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Feely v. Warden, Chillicothe Correctional Institution

United States District Court, S.D. Ohio, Eastern Division

August 23, 2017

JEFFREY A. FEELY, Petitioner,
v.
WARDEN, CHILLICOTHE CORRECTIONAL INSTITUTION, Respondent.

          JUDGE, MICHAEL H. WATSON

          REPORT AND RECOMMENDATION

          NORAH MCCANN KING UNITED STATES MAGISTRATE JUDGE

         Petitioner, a state prisoner, brings this action for a writ of habeas corpus pursuant to 28 U.S.C. § 2254. This matter is before the Court on the Petition (Doc. 1) and Petitioner's Brief in Support of the Grounds for Relief Submitted on May 28, 2016 (Doc. 6), the Return of Writ (Doc. 7), Petitioner's “Traverse” in Response to Respondent's Answer to Petitioner's “Writ” (Doc. 10)(“Traverse”), and the exhibits of the parties. For the reasons that follow, the Magistrate Judge RECOMMENDS that this action be DISMISSED.

         Facts and Procedural History

         Petitioner was indicted by the February 20, 2014, term of the Licking County Grand Jury on nine (9) counts of gross sexual imposition on a person under the age of thirteen, in violation of O.R.C. § 2907.05(A)(4). (Doc. 7-1, PageID# 186). On October 3, 2014, Petitioner entered “Alford Guilty pleas” to the charges against him. (PageID# 196). The trial court imposed an aggregate term of six years' incarceration pursuant to the joint recommendation of the parties. (PageID# 196-97). Petitioner did not file a timely appeal from the judgment of conviction. On March 11, 2015, and proceeding through new counsel, Petitioner filed a Notice of Appeal and Motion for Leave of Court to File Delayed Criminal Appeal and Supporting Affidavits (PageID# 201-02). On April 13, 2015, the appellate court denied that motion for a delayed appeal. Judgment Entry (PageID# 215). On May 15, 2015, the appellate court denied Petitioner's motion for reconsideration. Traverse (Doc. 10, PageID# 332, 334). On November 10, 2015, the Ohio Supreme Court declined jurisdiction of the appeal pursuant to Ohio S.Ct.Prac.R. 7.08(B)(4). Id. (PageID# 236).

         On June 28, 2016, and acting without the assistance of counsel, Petitioner filed the Petition, alleging that he was denied the effective assistance of counsel (claim one); and that the trial court unconstitutionally in making certain factual findings to enhance his sentence, in imposing a mandatory term of post release control, in ordering that Petitioner be required to register as a sexual offender for twenty-five years, and in reviewing the Presentence Investigation Report prior to Petitioner's change of plea (claims two through five).[1] Respondent contends that Petitioner procedurally defaulted his claims or waived them by the entry of his guilty plea.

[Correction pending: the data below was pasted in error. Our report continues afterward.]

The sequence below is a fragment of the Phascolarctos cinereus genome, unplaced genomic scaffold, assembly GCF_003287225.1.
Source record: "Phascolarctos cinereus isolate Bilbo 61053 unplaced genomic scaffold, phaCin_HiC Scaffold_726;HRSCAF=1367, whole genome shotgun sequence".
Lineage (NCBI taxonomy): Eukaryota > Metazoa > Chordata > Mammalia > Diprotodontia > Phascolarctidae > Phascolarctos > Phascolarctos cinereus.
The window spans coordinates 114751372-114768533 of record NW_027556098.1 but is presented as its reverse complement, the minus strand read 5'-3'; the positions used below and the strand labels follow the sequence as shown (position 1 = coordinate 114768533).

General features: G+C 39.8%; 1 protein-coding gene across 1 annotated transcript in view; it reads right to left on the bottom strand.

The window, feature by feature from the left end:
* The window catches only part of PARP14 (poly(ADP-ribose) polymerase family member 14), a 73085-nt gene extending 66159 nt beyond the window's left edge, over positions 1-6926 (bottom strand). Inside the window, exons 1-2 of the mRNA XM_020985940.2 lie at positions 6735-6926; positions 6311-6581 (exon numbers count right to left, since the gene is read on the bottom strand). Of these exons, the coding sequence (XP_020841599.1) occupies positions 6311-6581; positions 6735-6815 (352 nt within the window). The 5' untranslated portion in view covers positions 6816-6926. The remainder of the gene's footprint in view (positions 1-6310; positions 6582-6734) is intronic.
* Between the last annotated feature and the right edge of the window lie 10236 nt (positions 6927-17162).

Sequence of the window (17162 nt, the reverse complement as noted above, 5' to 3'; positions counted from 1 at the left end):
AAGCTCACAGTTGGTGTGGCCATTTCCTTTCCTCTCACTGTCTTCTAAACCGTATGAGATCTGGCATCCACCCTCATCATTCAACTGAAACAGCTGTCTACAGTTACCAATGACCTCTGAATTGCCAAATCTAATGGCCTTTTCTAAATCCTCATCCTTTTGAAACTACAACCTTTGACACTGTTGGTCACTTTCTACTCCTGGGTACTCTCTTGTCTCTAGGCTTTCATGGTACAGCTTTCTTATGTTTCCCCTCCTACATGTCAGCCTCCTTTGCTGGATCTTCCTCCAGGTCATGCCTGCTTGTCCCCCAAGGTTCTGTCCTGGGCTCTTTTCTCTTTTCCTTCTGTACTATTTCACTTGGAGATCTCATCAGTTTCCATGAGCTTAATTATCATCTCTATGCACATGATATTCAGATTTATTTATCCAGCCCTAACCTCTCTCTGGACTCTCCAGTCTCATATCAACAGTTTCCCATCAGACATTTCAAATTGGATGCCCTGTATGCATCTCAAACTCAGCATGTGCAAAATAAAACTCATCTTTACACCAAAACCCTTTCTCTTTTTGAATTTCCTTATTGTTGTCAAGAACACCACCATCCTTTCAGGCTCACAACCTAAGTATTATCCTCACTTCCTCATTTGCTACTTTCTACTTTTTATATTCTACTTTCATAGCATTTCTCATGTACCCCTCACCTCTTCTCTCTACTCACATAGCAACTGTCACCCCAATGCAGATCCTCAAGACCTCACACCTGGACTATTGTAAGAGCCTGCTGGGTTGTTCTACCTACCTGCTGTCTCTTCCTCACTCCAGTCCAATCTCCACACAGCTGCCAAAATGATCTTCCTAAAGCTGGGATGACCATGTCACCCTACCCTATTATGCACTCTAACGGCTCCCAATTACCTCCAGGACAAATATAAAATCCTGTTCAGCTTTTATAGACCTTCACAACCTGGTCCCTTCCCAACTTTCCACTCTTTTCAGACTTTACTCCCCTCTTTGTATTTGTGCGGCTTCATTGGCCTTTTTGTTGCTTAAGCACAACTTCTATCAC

Procedural Default

         Congress has provided that state prisoners who are in custody in violation of the Constitution or laws or treaties of the United States may apply to the federal courts for a writ of habeas corpus. 28 U.S.C. § 2254(a). However, in recognition of the equal obligation of the state courts to protect the constitutional rights of criminal defendants, and in order to prevent needless friction between the state and federal courts, a state criminal defendant with federal constitutional claims is required to present those claims to the state courts for consideration. 28 U.S.C. § 2254(b), (c). If he fails to do so, but still has an avenue open to him by which he may present his claims, then his petition is subject to dismissal for failure to exhaust state remedies. Id.; Anderson v. Harless, 459 U.S. 4, 6 (1982 (per curiam ) (citing Picard v. Connor, 404 U.S. 270, 275-78 (1971)). Where a petitioner has failed to exhaust his claims but would find those claims barred if later presented to the state courts, “there is a procedural default for purposes of federal habeas. . . .” Coleman v. Thompson, 501 U.S. 722, 735 n. 1 (1991).

         The term “procedural default” has come to describe the situation where a person convicted of a crime in a state court fails (for whatever reason) to present a particular claim to the highest court of the State so that the State has a fair chance to correct any errors made in the course of the trial or the appeal before a federal court intervenes in the state criminal process. This “requires the petitioner to present ‘the same claim under the same theory' to the state courts before raising it on federal habeas review.” Hicks v. Straub, 377 F.3d 538, 552-53 (6th Cir. 2004) (quoting Pillette v. Foltz, 824 F.2d 494, 497 (6th Cir. 1987)). One of the aspects of “fairly presenting” a claim to the state courts is that a habeas petitioner must present his claim in a way that gives the state courts a fair opportunity to rule on the federal law claims being asserted. That means that, if the claims are not presented to the state courts in the way in which state law requires, and the state courts therefore do not decide the merits of the claims, neither may a federal court do so. In the words used by the Supreme Court in Wainwright v. Sykes, 433 U.S. 72, 87 (1977), “contentions of federal law which were not resolved on the merits in the state proceeding due to respondent's failure to raise them there as required by state procedure” also cannot be resolved on their merits in a federal habeas case - that is, they are “procedurally defaulted.”